Permanent human occupation in Galapagos dates from 1832, when the archipelago was officially annexed to Ecuador’s territory. At that time, given the position of Galapagos as an strategic point within inter-oceanic maritime routes between Central and South American toward Asia, Polynesia, and Australia (Luna-Tobar 1997), the islands were object of considerable geopolitical interest by imperial maritime powers (Celata and Sanna, 2010). By then, the Ecuadorian State faced pressure to claim the islands as territory under its national sovereignty. Additionally, during the WWII until late 1960s, a U.S. Navy Base operates in Baltra Island (Grenier 2002; Finley 2009). Currently, Galapagos Islands are one of the twenty-four Ecuadorian provinces and host over 30,000 inhabitants, both in urban and rural settings (Instituto Nacional de Estadísticas y Censos INEC 2010). This population originated from the first large migratory movement, that thrived in the early 1990s, as a consequence of the sea cucumber fishery explotion (Ospina and Falconí, 2007; Grenier 2007a).

Currently, there are at least 1100 fishers holding permits to fish in Galapagos, locally known as PARMA license (Parque Nacional Galapagos PNG 2012; Palacios and Schuhbauer, 2012). Of these, only between 400–470 are commercially active (Palacios and Schuhbauer, 2012; Schuhbauer and Koch 2013). The tourism sector includes tour agencies, diving centers, and naturalistic guide operations. Maritime transportation has dozens of speedboats (Denkinger et al. 2013), providing inter-island transportation services. The islands also host a number of scientists, although there is no official record of their number. Finally, the GMR management staff represents a sizeble sector of the island population, distributed between the headquarters in Santa Cruz, two technical units in San Cristobal and Isabela, and a technical office in Floreana (Parque Nacional Galapagos PNG 2014). Information about the key sectors that the study focused on are presented in Table 2.
Table 2

Demographic information of the key interest groups

Sector

Island

 

Active

Santa Cruz

San Cristobal

Isabela

Small-scale fishers

262a

520a

241a

400b- 470c (1,035d-1,216c officially registered)

Tourism Operatorse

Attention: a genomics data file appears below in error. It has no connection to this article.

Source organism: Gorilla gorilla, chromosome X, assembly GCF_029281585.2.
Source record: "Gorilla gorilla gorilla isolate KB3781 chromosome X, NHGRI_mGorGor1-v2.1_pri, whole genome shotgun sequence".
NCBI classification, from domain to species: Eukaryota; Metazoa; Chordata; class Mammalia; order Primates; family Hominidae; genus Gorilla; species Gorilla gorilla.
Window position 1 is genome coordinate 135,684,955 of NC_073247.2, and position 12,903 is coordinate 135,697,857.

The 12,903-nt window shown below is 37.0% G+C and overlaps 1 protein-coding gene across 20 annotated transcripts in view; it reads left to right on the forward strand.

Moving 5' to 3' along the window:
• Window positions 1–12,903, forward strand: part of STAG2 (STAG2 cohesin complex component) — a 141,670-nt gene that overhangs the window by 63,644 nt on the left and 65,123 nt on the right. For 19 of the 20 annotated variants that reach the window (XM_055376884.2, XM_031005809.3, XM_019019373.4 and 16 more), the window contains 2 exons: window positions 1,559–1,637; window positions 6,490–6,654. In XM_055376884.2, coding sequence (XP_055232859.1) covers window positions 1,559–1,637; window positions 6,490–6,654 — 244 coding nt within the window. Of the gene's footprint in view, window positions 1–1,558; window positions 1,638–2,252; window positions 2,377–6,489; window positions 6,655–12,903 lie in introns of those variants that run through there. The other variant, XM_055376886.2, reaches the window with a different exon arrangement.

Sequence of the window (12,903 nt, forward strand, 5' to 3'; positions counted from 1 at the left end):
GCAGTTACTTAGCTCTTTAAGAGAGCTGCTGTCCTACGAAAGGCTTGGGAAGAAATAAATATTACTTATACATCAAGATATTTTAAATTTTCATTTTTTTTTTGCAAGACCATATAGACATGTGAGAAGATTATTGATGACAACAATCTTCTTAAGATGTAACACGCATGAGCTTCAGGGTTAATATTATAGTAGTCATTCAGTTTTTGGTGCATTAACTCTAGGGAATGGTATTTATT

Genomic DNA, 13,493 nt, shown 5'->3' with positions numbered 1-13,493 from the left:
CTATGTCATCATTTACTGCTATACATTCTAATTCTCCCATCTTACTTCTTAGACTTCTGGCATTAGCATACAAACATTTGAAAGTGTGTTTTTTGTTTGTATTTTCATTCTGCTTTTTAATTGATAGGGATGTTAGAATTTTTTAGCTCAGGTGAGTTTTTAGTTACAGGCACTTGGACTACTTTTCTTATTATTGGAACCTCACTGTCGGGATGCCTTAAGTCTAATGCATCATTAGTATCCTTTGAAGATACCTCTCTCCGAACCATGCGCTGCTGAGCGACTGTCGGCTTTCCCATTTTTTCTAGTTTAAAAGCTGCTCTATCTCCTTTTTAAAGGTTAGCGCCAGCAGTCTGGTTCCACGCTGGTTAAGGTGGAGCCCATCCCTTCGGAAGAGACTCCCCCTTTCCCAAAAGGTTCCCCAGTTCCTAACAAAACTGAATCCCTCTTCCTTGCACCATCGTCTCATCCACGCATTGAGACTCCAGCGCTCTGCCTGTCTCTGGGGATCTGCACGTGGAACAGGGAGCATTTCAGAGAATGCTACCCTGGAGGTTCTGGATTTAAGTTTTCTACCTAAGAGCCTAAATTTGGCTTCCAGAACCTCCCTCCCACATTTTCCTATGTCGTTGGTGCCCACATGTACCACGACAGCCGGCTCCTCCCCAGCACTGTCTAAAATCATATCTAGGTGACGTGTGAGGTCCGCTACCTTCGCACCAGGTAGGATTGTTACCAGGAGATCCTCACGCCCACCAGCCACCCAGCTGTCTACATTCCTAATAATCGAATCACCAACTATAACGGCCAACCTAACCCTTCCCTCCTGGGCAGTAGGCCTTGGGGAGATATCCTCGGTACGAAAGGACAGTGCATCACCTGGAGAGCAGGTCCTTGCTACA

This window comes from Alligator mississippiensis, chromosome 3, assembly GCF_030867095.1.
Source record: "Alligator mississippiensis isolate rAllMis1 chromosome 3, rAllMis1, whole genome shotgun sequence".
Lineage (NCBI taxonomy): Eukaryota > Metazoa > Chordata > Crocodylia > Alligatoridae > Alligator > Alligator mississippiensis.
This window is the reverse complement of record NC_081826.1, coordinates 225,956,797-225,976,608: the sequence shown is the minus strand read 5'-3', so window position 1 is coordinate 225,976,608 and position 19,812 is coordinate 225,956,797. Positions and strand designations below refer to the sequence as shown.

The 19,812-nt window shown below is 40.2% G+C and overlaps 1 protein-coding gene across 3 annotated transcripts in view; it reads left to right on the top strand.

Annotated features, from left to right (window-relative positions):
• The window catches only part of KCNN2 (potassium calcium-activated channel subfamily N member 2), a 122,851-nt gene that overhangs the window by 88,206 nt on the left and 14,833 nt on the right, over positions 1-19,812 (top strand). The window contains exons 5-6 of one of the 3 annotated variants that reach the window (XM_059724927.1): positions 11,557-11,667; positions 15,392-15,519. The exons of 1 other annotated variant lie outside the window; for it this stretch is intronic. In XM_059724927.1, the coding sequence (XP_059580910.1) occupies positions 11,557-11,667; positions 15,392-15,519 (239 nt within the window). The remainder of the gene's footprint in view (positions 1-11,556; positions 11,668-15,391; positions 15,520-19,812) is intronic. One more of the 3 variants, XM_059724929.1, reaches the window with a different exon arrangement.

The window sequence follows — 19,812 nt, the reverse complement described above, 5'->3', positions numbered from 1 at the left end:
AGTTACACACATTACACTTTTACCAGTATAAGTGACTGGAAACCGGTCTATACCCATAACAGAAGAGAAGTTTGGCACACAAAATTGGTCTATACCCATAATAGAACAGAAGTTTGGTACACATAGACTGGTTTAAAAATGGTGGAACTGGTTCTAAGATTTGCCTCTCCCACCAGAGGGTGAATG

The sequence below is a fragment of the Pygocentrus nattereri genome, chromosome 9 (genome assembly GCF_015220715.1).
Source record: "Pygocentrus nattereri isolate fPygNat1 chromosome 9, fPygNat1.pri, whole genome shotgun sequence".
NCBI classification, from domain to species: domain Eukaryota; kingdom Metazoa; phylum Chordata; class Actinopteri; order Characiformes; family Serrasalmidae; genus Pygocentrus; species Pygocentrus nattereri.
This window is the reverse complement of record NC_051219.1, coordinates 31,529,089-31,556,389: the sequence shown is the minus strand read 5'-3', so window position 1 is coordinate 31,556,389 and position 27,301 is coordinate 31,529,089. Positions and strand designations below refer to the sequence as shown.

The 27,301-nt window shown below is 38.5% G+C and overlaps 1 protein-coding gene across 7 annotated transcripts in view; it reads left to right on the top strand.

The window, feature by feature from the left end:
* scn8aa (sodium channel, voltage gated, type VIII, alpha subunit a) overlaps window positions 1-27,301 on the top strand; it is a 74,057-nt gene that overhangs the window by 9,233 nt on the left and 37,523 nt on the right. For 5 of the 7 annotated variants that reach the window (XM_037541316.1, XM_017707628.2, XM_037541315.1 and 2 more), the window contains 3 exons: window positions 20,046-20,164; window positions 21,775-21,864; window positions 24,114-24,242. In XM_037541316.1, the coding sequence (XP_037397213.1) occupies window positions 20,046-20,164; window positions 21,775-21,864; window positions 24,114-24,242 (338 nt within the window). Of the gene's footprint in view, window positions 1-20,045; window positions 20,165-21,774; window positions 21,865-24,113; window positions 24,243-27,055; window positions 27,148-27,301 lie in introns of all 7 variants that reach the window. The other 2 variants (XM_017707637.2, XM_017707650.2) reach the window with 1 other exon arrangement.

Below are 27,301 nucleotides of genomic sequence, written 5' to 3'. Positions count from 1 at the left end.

53

25

9

87

GNPS personnel

   

238f-334g

Tourism boats' permits

   

89d- 90e

aFishers associated with cooperatives (Source: Castrejón 2011). bSchuhbauer and Koch (2013); cPalacios and Schuhbauer (2012); dParque Nacional Galapagos (PNG) (2012);eTourism Ministry (2011); fRozzi R et al. (2010); gParque Nacional Galapagos (PNG) (2014). Numbers in the “active” column includes Floreana records

The diversity, complexity and dynamics observed in the social sub-system of the GMR are to be expected given the characteristics of the natural sub-system. Small-scale fishers in Galapagos, target several pelagic and demersal species. Reports show that 25 % of the total catch correspond to the Misty grouper (Epinephelus mystacinus); 16 % to the Galapagos sail-fin grouper (Mycteroperca olfax); 7 % to the Wahoo (Acanthocibium solandri); and 16 % to the Yellow- and Black-tailed mullet (Mugil galapagensis and Xenomugil thoburni), and to the Yellow-fin tuna (Thunnus albacares) altogether. Less common species made 20 % of the total catch including theMottled scorpionfish (Pontinus clemensi), the Whitespotted sand bass (Paralabrax albomaculatus), the Almaco jack (Seriola rivoliana), the Ocean whitefish (Caulolatilus princeps), and the Dog snapper (Lutjanus novemfasciatus). Finally, 16 % were represented by other species (Molina et al. 2004). The sea cucumber (Isostichopus fuscus) fishery in 2004 involved 874 fishers and 446 boats (Hearn et al. 2004a),whereas the spiny lobster (Panulirus penicillatus and P. gracilis) fishery in the same year included 657 fishers and 309 boats (Hearn et al. 2004b).

Fishers in Galapagos apply diverse fishing practices and gears with varied effectiveness. For example more than 70 % of the catches, mostly demersal species, are from empate (pasive gear with line and hooks); whereas 16 % are obtained with the señuelo or pluma (active gear of line with hook) including mainly pelagic species, and 11 % of catches correspond to gillnets and mostly include coastal-pelagic species (Molina et al. 2004). Sea cucumber and spiny lobster fishery are almost exclusively restricted to diving-collection practices (Table 3). Catches were once exclusively used for local consumption, but demand for salt-dried (cured) filets of the Galapagos-sail fin grouper triggered higher catches and increased exportation since the late 1980s.
Table 3

Gears and boats used in finfish fisheries

Fishing boats

Fishing method

Frequencyofuse a

% of total landing caught with this gear a

Pangas b

3,8 – 8,3 m. long, open wood boats; 10–85 HP engines

Empatec

Very high

71

Fibras 1

5- 9,6 m fast fiberglass boats; 25–200 HP engines

Señuelo/pluma (Lure)

High

16

  

Hawaiian spear

Medium

2

Boats

8 – 17,5 m. long wooden boats; 30–210 HP engines

Beach seine

Medium

11

  

Chinchorro(Shore seine)

Low

2

  

Hook and line

Low

2

  

Diving (compresor)

High

ca. 100 %

Source: modified from von Gaegern (2009 unpublished); Castrejón (2008 unpublished)

aMolina et al. (2004); Hearn et al. 2004a, b

bThese two type of boats compose almost 85.5 % of the registered licenses in GMR (Castrejón, 2008)

cCalled “línea de mano” or “cordel” (Nicolaides et al. 2002); is a simple handline fishing gear (von Gaern, 2009) using a line with hooks joined at different levels in a vertical disposition